Notes on Category Theory, (partial) version #2

After a bit of a gap, I’ve been able to get back to writing up my notes. The current instalment of the notes (61 pp.) corrects some typos in the first six chapters — and it is those needed corrections that prompt me quickly to post another version even though I’ve only added two new chapters this time. So far, then, I cover

  1. Categories defined
  2. Duality, kinds of arrows (epics, monics, isomorphisms …)
  3. Functors
  4. More about functors and categories (and the category of categories!)
  5. Natural transformations (with rather more than usual on the motivation)
  6. Equivalence of categories (again with a section on motivation, why we want ‘equivalence’ rather than full isomorphism)
  7. The Yoneda embedding (shown to indeed be an embedding by using an easy restricted version of the Yoneda Lemma)
  8. The Yoneda Lemma (how to get to the full-dress version by two conceptually easy steps from the restricted version).

It took me a while to see how best(?) to split the proof of the Yoneda Lemma into obviously well-motivated chunks: maybe some others new(ish) to category theory will find the treatment in Chs 7 and 8 helpful.

Download the new version of the notes here

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Logic books of the year?

It is the time of year when the more serious newspapers invite panels of authors, reviews editors, and others to pick out their books of the year, leaving the rest of us to feel hopelessly out of touch and wondering how to find the time to read more … (Only a few months late, I did greatly enjoy and admire one of last year’s oft-chosen books, Donna Tartt’s The Goldfinch. I try to alternative reading novels old(ish) and new(ish), and the returned-to-modern-classic that I got lost in, and wished hadn’t come to an end, even though it is one of the longest single novels in the language, was Vikram Seth’s A Suitable Boy.)

But what about the logic books of 2014 (mathematical or philosophical)?

My patience with philosophy seems frankly to be getting less and less. I was disappointed by Stewart Shapiro’s Varieties of Logic, and haven’t yet read Penelope Maddy’s new The Logical Must. I’m sure Roy Cook’s The Yablo Paradox is a good thing, but again I haven’t mustered the enthusiasm to tackle that. But what else broadly in the area of philosophy-of-logic/philosophy-of-maths has newly appeared this year? I’m probably being forgetful, but as I look along my shelves I can’t recall anything that got me excited!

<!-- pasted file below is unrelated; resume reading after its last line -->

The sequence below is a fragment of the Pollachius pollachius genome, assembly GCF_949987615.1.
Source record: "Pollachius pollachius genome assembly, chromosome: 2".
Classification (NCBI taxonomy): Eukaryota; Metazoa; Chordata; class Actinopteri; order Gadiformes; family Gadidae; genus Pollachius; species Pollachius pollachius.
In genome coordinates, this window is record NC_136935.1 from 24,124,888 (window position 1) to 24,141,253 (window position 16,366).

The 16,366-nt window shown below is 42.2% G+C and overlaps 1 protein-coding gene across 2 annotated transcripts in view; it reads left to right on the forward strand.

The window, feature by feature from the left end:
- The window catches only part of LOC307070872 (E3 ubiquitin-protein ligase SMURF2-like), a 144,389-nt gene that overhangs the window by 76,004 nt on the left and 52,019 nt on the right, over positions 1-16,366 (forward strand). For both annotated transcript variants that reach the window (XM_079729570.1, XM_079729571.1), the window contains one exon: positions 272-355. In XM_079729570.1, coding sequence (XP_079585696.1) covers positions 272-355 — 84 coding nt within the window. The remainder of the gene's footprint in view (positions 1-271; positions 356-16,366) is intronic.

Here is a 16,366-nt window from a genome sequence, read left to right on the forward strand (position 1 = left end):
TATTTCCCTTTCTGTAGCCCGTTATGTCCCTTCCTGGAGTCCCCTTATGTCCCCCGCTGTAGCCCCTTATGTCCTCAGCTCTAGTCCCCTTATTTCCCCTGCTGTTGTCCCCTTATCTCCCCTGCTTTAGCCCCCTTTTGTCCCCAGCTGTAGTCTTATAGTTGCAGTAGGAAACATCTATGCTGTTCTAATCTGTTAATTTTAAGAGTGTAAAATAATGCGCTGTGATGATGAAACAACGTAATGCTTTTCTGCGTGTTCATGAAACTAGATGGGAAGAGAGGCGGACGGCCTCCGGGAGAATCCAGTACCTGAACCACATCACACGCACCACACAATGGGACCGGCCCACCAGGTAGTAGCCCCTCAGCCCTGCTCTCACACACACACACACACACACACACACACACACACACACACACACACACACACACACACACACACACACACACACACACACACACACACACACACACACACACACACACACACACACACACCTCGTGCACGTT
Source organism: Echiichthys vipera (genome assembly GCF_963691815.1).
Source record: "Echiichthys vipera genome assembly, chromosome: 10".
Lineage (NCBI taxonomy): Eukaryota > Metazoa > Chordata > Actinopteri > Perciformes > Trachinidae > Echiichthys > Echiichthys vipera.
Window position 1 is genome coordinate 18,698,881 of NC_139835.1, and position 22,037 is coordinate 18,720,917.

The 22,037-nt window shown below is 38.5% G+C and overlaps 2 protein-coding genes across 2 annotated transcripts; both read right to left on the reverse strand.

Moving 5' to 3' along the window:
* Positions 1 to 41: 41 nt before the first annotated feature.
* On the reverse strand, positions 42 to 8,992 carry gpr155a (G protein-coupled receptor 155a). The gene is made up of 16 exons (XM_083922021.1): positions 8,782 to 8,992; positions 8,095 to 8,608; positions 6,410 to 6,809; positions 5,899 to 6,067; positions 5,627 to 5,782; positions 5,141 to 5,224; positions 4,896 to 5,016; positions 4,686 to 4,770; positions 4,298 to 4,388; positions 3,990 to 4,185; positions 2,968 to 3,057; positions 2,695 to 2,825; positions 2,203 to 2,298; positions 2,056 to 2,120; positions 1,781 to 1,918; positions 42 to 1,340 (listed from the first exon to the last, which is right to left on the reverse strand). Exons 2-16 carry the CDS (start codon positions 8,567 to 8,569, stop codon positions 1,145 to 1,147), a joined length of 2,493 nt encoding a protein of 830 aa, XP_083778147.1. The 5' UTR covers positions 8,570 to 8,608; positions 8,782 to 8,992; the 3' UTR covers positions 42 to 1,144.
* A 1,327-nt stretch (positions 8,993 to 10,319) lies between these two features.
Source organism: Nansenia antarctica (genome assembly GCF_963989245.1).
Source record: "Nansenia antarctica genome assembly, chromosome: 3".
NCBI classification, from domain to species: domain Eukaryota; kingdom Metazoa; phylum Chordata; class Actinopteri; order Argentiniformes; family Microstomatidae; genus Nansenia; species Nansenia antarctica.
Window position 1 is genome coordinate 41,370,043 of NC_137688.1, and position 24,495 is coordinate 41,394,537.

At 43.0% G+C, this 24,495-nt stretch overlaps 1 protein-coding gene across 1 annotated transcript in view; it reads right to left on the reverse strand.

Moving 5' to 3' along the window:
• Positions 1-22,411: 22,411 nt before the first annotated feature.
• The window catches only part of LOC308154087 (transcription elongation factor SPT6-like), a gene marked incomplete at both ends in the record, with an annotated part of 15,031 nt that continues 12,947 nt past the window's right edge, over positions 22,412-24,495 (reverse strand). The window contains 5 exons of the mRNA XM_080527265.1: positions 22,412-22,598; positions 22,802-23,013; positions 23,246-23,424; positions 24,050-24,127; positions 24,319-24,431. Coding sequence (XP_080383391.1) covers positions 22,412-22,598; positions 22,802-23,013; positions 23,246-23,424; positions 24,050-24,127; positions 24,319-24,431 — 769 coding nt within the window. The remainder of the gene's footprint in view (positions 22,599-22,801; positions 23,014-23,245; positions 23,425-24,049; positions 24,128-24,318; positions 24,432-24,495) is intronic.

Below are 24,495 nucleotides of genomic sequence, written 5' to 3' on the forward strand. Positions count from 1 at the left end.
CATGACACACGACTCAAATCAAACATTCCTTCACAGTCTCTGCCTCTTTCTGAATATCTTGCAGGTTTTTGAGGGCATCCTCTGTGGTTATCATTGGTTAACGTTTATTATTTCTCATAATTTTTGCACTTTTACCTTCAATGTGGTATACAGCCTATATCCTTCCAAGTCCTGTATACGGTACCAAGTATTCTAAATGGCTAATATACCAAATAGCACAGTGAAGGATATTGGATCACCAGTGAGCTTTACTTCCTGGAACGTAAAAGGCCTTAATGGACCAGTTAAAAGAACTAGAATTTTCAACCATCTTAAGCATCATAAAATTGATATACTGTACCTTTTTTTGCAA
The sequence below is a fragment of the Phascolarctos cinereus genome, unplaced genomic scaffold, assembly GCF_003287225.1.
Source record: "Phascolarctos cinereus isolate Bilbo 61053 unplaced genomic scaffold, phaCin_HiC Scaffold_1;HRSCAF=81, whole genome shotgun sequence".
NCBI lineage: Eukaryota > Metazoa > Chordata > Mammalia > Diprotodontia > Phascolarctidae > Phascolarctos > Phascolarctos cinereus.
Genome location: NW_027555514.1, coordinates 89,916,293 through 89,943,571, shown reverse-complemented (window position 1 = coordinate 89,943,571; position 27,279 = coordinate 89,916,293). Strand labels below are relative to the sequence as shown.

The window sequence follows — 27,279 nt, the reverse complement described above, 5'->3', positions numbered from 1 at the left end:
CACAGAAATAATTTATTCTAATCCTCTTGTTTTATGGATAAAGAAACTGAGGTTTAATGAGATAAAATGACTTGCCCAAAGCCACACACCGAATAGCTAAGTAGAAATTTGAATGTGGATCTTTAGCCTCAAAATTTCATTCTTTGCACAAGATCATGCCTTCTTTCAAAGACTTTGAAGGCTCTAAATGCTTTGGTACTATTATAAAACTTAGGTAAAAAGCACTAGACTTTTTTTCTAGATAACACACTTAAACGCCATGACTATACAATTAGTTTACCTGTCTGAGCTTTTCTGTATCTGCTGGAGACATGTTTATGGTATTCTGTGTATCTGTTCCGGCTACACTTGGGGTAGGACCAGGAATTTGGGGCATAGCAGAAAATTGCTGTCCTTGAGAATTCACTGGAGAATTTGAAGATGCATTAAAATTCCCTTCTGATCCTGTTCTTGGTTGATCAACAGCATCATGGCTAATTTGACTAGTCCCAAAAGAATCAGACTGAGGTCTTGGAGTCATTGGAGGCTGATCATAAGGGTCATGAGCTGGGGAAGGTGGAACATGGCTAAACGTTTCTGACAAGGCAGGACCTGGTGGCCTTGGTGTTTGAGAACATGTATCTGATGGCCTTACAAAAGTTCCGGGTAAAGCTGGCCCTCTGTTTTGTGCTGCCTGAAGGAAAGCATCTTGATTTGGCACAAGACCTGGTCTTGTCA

As for more technical stuff, however, I can be much more positive. The stand-out book for me is

Tom Leinster, Basic Category Theory (CUP, viii + 183 pp.).

To be sure, this is not for everyone who visits Logic Matters, for it is a mathematics text (published in the Cambridge Studies in Advanced Mathematics series), and also it won’t tell you about the more specifically logic-related topics in category theory. But the book’s treatment of the basic topics that it does cover strikes me as a particularly fine expository achievement, balancing economy of scale with accessibility. So that‘s my logic book of the year for 2014.

What are your logic/phil maths book highlights of the year?

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Notes on Category Theory, (partial) version #1

As I said in my last post, I’ve been following some lectures on category theory since the beginning of term. The only way of really nailing this stuff down is to write yourself some notes, work through the proofs, etc. Which I’ve been doing. And then I’ve done some polishing to make the notes shareable with others following the course:

So here are my current notes (50 pp.) on the topics of the first quarter of the course.

Warning: the course I’m following is for the Part III Maths Tripos (i.e. a pretty unrelenting graduate level course for mathematicians with a very strong background). My notes are easier going because I proceed quite slowly and pause to fill in all the proofs where the blackboard notes might well simply read “Exercise!”. But still, this is maths which requires some background to follow (even if perhaps less than you might think).